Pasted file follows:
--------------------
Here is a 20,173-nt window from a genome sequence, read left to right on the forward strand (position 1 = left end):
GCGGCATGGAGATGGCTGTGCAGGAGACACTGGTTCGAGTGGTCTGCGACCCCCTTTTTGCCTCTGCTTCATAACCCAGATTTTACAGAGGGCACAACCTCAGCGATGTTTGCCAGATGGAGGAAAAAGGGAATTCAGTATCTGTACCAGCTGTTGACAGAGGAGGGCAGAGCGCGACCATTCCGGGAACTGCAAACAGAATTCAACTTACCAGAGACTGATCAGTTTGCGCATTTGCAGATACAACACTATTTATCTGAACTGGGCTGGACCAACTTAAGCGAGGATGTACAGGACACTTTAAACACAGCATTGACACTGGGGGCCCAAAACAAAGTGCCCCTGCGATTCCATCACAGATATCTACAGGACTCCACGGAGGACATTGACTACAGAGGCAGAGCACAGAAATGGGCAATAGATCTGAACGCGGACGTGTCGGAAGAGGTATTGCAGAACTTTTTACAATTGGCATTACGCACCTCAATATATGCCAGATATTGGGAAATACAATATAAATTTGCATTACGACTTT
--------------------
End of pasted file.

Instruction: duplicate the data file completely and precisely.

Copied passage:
Here is a 20,173-nt window from a genome sequence, read left to right on the forward strand (position 1 = left end):
GCGGCATGGAGATGGCTGTGCAGGAGACACTGGTTCGAGTGGTCTGCGACCCCCTTTTTGCCTCTGCTTCATAACCCAGATTTTACAGAGGGCACAACCTCAGCGATGTTTGCCAGATGGAGGAAAAAGGGAATTCAGTATCTGTACCAGCTGTTGACAGAGGAGGGCAGAGCGCGACCATTCCGGGAACTGCAAACAGAATTCAACTTACCAGAGACTGATCAGTTTGCGCATTTGCAGATACAACACTATTTATCTGAACTGGGCTGGACCAACTTAAGCGAGGATGTACAGGACACTTTAAACACAGCATTGACACTGGGGGCCCAAAACAAAGTGCCCCTGCGATTCCATCACAGATATCTACAGGACTCCACGGAGGACATTGACTACAGAGGCAGAGCACAGAAATGGGCAATAGATCTGAACGCGGACGTGTCGGAAGAGGTATTGCAGAACTTTTTACAATTGGCATTACGCACCTCAATATATGCCAGATATTGGGAAATACAATATAAATTTGCATTACGACTTT